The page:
Proteins are the molecules that get the work done in nature, and an entire industry has sprung up around successfully modifying and manufacturing them for various purposes. But this is time consuming and haphazard; Cradle wants to change that with an AI-powered tool that tells scientists what new structures and sequences make a protein do what they want. The company emerged from stealth today with a substantial seed round.
AI and proteins have been in the news lately, but largely thanks to the efforts of research teams like DeepMind and Baker Lab. Their machine learning models take in easily collected RNA sequence data and predict the structure a protein will take — a step that used to take weeks and expensive special equipment.
But as incredible as that possibility is in some domains, it’s just the starting point for others. Modifying a protein to become more stable or to bind to a particular other molecule involves much more than just understanding its general shape and size.
“If you’re a protein engineer and you want to design a certain property or function in a protein, it doesn’t help to just know what it looks like. If you have a picture of a bridge, you can’t tell if it’s going to fall down or not’, explains Cradle CEO and co-founder Stef van Grieken.
“Alphafold takes a sequence and predicts what the protein will look like,” he continued. “We are the generative brother of that: you choose the properties you want to engineer, and the model generates sequences that you can test in your lab.”
Predict what proteins – especially those new to science – will do on sight is a difficult task for many reasons, but in the context of machine learning, the main problem is that there is not enough data available. So Cradle developed much of its own dataset in a wet lab, testing protein after protein and seeing what changes in their sequences seemed to lead to what effects.
Interestingly enough, the model itself is not biotech-specific, but a derivative of the same “great language models” that have produced text production engines such as GPT-3. Van Grieken noted that these models are not strictly limited to language in how they understand and predict data, an interesting “generalization” feature that researchers are still exploring.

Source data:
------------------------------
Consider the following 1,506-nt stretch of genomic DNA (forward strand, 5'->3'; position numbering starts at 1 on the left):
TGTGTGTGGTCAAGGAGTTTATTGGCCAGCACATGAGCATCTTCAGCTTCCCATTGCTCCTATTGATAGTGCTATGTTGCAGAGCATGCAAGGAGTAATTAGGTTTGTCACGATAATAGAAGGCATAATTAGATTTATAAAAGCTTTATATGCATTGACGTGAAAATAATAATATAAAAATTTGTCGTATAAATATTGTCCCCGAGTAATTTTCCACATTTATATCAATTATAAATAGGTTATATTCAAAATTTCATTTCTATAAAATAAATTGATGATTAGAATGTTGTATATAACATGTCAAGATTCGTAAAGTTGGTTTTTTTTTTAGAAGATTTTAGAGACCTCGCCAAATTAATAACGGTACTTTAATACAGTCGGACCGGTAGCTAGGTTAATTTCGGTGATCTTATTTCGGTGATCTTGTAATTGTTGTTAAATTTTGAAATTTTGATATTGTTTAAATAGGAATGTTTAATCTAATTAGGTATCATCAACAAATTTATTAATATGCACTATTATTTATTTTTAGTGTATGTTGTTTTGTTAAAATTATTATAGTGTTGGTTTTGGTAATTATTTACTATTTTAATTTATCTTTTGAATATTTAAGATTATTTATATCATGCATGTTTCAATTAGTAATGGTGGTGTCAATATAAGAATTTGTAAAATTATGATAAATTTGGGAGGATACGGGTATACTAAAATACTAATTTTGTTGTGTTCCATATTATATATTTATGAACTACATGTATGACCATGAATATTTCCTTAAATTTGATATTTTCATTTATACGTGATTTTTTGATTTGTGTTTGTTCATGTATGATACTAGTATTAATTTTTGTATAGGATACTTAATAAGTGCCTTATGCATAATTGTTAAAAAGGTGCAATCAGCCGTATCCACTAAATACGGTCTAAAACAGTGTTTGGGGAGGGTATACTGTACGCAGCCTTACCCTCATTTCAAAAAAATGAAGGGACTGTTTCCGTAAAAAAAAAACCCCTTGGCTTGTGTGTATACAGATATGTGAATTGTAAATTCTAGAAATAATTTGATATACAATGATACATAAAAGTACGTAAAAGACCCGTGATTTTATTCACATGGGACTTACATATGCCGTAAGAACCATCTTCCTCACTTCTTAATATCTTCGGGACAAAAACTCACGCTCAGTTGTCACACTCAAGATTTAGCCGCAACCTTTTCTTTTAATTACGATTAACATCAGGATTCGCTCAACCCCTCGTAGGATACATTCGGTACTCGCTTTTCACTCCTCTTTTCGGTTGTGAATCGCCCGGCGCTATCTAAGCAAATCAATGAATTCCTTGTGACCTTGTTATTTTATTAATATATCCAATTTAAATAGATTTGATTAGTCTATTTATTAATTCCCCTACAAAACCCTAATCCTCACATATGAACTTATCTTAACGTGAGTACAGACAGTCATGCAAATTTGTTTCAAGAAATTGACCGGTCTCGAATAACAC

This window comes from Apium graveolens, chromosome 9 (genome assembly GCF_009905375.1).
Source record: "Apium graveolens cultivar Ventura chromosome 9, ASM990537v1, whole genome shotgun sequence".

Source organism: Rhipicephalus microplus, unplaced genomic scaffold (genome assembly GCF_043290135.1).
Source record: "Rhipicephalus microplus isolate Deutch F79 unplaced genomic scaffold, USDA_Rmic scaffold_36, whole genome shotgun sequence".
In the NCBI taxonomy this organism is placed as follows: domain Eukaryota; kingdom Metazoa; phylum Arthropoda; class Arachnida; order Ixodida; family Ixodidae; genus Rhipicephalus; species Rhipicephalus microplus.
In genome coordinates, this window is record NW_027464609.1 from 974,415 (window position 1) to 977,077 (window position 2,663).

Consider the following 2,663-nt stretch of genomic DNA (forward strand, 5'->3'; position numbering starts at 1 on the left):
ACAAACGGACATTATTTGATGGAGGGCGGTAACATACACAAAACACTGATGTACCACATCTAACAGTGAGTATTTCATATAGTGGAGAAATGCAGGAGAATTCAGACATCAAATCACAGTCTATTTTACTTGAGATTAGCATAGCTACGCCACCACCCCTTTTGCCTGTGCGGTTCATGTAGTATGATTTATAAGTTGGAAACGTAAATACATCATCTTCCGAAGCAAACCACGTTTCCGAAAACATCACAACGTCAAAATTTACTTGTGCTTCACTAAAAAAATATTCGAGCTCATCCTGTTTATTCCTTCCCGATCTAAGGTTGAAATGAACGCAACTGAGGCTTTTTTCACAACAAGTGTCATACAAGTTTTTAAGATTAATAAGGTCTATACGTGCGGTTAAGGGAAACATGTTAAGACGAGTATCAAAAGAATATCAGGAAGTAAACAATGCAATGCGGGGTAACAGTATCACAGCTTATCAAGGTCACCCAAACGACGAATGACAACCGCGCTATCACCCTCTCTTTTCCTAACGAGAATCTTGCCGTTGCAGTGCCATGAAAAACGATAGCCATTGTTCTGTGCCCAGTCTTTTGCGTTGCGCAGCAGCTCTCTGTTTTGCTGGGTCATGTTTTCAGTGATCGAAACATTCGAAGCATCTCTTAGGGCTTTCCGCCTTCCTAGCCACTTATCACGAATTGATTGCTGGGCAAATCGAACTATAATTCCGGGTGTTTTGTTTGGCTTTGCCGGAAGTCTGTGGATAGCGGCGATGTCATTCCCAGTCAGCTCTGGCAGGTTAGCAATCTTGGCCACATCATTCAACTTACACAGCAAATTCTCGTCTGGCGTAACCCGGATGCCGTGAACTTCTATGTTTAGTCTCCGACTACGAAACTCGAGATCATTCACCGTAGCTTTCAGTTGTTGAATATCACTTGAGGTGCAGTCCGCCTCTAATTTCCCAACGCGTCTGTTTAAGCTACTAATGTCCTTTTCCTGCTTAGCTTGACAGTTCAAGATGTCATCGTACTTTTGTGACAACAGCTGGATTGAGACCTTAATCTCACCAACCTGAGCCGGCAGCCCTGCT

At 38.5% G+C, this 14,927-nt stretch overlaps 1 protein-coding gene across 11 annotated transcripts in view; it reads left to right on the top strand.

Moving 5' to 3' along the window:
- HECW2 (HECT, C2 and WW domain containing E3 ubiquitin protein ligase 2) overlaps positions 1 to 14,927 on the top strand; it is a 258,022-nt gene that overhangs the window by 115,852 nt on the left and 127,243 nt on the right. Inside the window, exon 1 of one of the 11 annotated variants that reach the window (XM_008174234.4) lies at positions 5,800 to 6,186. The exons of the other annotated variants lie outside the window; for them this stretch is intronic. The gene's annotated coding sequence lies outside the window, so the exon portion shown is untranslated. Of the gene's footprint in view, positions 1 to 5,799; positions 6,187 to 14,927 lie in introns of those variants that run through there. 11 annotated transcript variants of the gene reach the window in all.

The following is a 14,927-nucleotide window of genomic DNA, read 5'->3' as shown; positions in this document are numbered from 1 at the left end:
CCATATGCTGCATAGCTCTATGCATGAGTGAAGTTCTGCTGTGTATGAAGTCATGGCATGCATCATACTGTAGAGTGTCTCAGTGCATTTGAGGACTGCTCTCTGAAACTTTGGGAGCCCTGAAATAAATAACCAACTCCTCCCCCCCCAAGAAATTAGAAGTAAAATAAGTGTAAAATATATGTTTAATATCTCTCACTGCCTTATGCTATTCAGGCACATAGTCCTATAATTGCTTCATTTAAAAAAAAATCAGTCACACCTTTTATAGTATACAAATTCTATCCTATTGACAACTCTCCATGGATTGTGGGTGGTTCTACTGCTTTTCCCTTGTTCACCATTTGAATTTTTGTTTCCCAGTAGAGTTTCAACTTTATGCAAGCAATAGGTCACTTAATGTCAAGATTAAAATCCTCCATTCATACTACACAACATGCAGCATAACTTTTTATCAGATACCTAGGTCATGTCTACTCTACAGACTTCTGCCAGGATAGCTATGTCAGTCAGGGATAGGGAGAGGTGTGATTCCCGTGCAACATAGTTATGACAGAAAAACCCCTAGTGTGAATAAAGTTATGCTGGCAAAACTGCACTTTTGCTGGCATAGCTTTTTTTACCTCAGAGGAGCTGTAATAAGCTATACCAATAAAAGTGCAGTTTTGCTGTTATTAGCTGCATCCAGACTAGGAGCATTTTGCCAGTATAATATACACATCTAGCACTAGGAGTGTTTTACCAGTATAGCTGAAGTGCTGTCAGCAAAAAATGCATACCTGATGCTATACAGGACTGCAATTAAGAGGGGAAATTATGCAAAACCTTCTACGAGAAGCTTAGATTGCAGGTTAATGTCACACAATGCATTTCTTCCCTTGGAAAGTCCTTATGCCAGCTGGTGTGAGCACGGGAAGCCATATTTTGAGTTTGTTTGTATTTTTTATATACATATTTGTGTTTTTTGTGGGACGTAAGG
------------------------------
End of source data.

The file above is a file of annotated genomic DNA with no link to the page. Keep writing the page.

Of course, the protein sequences that Cradle records and predicts aren’t in any language we’re familiar with, but they’re relatively simple linear strings of text with associated meanings. “It’s like an alien programming language,” van Greeks said.
Of course, protein engineers are not helpless, but their work necessarily involves a lot of guesswork. One can be certain that of the 100 sequences they modify is the combination that will produce
The model works in three base layers, he explained. First, it is judged whether a particular sequence is ‘natural’, ie whether it is a meaningful sequence of amino acids or just random ones. This is similar to a language model that can say with 99 percent certainty that a sentence is in English (or Swedish, in Van Grieken’s example), and that the words are in the correct order. It knows this by “reading” millions of such sequences determined by laboratory analysis.
Subsequently, the actual or potential meaning in the foreign language of the protein is examined. “Imagine we give you a sequence, and this is the temperature at which this sequence falls apart,” he said. “If you do that for many sequences, you can say not just ‘this looks natural’, but ‘this looks like 26 degrees Celsius’. That helps the model figure out which parts of the protein to target. ”
The model can then suggest ranges to fit – essentially educated guesses, but a stronger starting point than zero. And the engineer or lab can then try them out and bring that data back to the Cradle platform, where it can be recaptured and used to tailor the model to the situation.
Modifying proteins for various purposes is useful in biotechnology, from drug design to biomanufacturing, and the journey from vanilla molecule to tailored, effective and efficient molecule can be long and expensive. Any way to shorten it is likely to be welcomed by, at least, the lab technicians who have to run hundreds of experiments to get just one good result.
Cradle operated in stealth and is now on the rise after raising $5.5 million in a seed round led by Index Ventures and Kindred Capital, with the participation of angels John Zimmer, Feike Sijbesma and Emily Leproust.
Van Grieken said the funding would allow the team to scale up data collection — the more the merrier when it comes to machine learning — and work on the product to make it “more self-serve.”
“Our goal is to reduce the cost and time to market a biobased product by an order of magnitude,” van Grieken said in the press release, “so that everyone – even ‘two kids in their garage’ – can bring a biobased product to the market.”